npm recently launched new command called
npm ci which is made for continuous integration and especially to be used in deployments and other automated processes. Learn when to use which and you can avoid the usual what just happened situations with npm.
The confusion started when npm released
package-lock.json files. There’s lot’s of good information and lot’s of bad informations about the way this file is used and what affects the generation of it.
Package lock file sounds like something that will save the current state of the npm package tree. And that is completely true. In
package-lock.json you can find the full tree and exact versions used in the current setup. There’s nothing more to it.
npm install will install packages according to package.json. It does not install the packages according to package-lock.json.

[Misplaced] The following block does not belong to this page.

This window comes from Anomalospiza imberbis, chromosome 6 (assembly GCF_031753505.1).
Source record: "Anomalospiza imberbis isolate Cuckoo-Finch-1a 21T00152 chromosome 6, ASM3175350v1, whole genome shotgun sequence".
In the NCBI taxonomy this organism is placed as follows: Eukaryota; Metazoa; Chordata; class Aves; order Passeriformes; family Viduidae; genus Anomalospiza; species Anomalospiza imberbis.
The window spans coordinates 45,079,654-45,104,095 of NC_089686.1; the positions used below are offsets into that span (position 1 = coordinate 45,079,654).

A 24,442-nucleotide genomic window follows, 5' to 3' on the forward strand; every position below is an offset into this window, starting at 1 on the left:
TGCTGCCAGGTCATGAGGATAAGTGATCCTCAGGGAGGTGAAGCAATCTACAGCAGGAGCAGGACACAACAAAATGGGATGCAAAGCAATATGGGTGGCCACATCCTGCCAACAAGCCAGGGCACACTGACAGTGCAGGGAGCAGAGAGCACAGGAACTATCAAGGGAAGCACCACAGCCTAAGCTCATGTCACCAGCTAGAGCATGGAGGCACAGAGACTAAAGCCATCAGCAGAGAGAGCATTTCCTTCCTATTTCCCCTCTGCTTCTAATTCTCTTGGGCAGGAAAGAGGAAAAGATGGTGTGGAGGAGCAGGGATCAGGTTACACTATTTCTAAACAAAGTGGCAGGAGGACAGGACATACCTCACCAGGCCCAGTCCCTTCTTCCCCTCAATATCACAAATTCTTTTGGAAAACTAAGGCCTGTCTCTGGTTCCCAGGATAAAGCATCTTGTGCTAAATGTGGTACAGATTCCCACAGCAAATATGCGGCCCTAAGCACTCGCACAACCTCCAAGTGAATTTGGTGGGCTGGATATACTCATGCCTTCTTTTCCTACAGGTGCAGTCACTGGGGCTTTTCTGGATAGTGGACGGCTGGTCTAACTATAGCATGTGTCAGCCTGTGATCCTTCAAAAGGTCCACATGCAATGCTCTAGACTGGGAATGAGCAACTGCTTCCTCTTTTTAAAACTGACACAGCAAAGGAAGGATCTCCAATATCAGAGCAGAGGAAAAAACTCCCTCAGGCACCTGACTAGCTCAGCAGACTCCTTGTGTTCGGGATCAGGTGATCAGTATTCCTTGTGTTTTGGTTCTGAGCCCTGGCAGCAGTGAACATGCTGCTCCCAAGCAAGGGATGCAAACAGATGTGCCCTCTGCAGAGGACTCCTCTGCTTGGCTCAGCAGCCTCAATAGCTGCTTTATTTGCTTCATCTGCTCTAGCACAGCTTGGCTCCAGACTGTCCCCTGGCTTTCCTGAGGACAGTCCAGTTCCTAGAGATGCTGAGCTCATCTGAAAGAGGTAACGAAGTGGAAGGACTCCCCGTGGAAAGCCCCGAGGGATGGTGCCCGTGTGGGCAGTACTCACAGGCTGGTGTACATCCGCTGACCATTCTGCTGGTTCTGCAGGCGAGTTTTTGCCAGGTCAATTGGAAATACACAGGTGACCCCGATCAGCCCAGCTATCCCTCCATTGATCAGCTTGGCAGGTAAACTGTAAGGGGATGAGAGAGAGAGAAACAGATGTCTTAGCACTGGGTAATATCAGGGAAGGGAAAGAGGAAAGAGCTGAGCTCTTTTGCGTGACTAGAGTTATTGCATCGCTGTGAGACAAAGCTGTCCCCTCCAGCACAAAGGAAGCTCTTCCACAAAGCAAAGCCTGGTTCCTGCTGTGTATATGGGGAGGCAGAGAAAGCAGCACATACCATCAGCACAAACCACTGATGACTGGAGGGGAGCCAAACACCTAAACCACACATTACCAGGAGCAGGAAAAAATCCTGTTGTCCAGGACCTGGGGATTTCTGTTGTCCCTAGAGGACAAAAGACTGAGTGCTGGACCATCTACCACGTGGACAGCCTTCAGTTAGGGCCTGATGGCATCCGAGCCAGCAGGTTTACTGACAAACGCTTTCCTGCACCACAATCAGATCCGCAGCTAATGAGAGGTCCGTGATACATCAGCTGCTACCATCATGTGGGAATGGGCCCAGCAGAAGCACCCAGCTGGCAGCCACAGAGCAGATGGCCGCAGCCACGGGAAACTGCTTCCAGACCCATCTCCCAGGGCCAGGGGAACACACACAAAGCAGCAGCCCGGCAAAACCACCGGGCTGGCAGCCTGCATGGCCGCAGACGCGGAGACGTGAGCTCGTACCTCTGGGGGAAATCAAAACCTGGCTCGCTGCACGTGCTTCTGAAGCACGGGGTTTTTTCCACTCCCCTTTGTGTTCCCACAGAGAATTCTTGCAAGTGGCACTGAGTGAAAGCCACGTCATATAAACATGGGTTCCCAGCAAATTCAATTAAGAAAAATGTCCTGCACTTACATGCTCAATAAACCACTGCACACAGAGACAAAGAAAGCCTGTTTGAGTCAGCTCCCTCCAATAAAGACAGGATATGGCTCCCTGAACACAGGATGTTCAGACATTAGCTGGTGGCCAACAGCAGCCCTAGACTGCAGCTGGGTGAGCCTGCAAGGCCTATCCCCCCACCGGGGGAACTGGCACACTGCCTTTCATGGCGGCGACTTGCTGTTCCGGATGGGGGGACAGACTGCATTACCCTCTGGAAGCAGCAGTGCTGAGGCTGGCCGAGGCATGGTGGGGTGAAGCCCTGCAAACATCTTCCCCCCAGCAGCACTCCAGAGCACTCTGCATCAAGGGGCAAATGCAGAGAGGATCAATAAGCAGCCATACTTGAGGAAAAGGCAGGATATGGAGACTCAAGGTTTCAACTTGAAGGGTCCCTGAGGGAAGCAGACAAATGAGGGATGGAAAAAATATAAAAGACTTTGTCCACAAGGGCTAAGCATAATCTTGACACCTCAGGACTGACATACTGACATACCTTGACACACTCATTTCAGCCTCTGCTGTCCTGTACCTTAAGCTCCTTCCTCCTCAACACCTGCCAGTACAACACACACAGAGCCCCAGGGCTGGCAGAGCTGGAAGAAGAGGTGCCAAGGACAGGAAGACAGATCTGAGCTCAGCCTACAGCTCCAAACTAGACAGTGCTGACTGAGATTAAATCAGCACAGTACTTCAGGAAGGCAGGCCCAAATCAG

The confusion here is why doesn’t it do that? What’s the point of
package-lock.json if it doesn’t really affect anything. I really can’t say why npm did this the way they did, but the good thing is that after a while they introduced
npm ci install’s the exact packages and tree found in the
package-lock.json. It’s made only for
package-lock.json and does a great job at it.
There’s also some extra things you should know when using this command.
- The installation process will fail if the definitions in
package-lock.jsondoesn’t match the ranges or versions specified in
- It’s faster than
- It deletes old
So this command is ideal for automated environments and places where things are liked to be just like they were supposed to be.